Simu Liu stars as Shang-Chi in Shang-Chi and the Legend of the Ten Rings Family dynamics and kinetic fight scenes combine for another impressive effort.
My Marvel cup runneth over, and Black Widow was a bore, so it was with a somewhat trudging gait that I took myself to see Shang-Chi and the Legend of the Ten Rings, whose title sounds like a drive-in movie from 1974. Yet the 25th offering in the Marvel Cinematic Universe is a pleasant surprise: The action scenes are nifty, and the underlying family drama has a lot of heart. I would have shifted the balance a bit from spectacle to emotion, but then I would have been fired for failing to spend enough money on digital effects.
A cheesy prologue gives us the backstory of a thousand-year-old Chinese immortal named Wenwu (Tony Leung) who gains superpowers from ten magical rings. If they’re worn on the forearms they’re not rings, but I guess “Legend of the Ten Bracelets” doesn’t sound very badass. Charged up with the rings, Wenwu slays his enemies by firing blue lightning at them. If there had been two hours of this, I wouldn’t have made it to the end.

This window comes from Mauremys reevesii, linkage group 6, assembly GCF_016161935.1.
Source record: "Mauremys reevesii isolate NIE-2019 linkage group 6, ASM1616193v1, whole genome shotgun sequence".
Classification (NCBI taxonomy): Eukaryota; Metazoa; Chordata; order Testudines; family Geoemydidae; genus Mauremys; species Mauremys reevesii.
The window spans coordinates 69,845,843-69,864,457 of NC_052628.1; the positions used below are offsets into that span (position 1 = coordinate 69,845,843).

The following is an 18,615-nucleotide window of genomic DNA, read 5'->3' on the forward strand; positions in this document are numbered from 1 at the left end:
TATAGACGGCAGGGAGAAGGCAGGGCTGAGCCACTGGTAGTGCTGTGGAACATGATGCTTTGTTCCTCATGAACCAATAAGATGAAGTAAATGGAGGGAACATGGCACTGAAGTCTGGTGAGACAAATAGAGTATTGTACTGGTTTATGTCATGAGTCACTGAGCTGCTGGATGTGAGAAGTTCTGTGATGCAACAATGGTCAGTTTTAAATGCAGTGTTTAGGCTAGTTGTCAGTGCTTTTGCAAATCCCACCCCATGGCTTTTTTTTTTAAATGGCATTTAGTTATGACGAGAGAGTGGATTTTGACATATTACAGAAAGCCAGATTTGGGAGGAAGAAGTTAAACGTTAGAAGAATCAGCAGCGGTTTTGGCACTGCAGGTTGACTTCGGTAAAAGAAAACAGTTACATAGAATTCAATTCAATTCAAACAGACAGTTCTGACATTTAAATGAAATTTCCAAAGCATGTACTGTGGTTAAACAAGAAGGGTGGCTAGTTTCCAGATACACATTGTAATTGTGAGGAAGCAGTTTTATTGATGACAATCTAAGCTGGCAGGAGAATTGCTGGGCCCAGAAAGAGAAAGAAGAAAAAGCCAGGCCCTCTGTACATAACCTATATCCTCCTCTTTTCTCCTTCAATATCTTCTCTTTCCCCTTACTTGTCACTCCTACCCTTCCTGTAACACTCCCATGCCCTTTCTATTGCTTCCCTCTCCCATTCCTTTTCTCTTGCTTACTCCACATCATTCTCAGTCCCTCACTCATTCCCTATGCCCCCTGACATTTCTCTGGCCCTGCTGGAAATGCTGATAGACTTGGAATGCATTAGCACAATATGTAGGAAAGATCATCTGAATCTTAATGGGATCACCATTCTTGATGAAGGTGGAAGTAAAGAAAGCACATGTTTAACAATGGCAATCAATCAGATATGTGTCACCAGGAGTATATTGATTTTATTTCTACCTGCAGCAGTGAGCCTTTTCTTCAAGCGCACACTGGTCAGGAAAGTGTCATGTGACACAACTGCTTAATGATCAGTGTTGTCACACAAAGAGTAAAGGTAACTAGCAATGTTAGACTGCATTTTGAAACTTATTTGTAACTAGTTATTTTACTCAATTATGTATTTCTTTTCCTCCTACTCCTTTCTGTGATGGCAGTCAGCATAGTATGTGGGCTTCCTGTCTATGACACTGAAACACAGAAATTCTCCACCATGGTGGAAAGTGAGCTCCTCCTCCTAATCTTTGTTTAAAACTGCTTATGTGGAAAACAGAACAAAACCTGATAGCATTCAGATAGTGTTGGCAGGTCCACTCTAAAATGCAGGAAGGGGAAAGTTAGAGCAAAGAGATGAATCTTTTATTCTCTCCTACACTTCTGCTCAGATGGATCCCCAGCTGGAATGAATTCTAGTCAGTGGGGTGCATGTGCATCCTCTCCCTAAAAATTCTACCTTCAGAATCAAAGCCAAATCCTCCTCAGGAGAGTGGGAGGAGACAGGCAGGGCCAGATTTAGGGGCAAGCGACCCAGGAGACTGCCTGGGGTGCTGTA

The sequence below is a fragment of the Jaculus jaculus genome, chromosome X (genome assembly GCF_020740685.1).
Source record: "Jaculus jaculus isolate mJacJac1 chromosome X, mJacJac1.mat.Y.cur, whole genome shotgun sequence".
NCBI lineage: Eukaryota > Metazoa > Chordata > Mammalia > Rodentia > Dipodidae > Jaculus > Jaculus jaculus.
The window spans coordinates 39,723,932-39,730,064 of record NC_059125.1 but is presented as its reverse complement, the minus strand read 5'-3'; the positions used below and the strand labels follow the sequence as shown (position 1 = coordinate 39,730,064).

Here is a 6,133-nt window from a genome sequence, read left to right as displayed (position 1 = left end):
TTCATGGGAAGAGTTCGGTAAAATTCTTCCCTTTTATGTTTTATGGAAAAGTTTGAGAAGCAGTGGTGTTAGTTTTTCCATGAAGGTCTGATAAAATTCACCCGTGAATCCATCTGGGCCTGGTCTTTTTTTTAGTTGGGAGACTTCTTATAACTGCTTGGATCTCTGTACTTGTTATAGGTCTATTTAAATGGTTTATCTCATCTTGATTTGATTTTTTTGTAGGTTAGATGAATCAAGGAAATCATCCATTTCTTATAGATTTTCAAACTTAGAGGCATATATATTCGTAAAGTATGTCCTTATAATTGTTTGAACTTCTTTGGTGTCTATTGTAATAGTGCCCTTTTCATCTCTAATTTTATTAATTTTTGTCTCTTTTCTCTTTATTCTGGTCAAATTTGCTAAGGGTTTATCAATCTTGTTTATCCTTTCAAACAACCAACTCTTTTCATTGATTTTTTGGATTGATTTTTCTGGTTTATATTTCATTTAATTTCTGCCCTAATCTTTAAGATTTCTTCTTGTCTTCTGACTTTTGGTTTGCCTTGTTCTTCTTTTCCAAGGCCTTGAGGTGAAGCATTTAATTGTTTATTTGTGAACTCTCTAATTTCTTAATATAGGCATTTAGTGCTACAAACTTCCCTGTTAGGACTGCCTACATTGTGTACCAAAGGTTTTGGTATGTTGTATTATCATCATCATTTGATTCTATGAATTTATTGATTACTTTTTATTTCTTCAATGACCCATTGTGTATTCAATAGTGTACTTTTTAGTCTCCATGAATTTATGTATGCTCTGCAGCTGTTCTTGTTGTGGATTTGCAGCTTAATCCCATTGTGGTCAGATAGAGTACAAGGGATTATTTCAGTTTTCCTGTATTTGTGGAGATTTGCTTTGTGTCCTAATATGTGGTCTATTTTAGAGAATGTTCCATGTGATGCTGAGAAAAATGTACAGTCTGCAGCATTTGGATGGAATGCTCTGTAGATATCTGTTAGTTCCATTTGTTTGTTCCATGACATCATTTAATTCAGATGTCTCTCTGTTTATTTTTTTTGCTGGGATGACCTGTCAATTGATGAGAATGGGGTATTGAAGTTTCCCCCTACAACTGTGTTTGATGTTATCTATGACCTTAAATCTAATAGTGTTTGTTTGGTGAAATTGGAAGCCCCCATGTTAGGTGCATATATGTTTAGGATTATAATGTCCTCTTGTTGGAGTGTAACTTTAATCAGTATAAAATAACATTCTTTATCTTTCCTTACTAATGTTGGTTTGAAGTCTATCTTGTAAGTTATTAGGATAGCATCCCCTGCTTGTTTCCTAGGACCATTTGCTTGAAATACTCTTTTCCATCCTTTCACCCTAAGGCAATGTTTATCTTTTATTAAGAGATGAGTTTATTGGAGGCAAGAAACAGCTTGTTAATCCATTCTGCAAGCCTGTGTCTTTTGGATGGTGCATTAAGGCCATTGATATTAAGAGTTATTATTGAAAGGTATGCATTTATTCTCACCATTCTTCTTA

But! As artfully directed and co-written by an Asian American named Destin Daniel Cretton, who made the heartfelt indie Short Term 12 (2013) and the injustice drama Just Mercy (2019), the movie proceeds to a disarmingly lovely forest scene, worthy of Crouching Tiger, Hidden Dragon that is both a fight and a seduction, in which mighty Wenwu falls for a similarly super-powered lady, Jiang Li (Fala Chen). Decades later, in San Francisco, we meet their son, Shaun (Simu Liu), whose buddy Katy (Awkwafina) has lost touch with her Chinese roots and barely speaks the language. In a long, inventive martial-arts fight with a gang of attackers on a city bus, we learn that Shaun is a bit more than he appears to be, and from then on, the movie is a spirited blend of action, comedy, and family drama. A mysterious message brings Shaun (whose real name is
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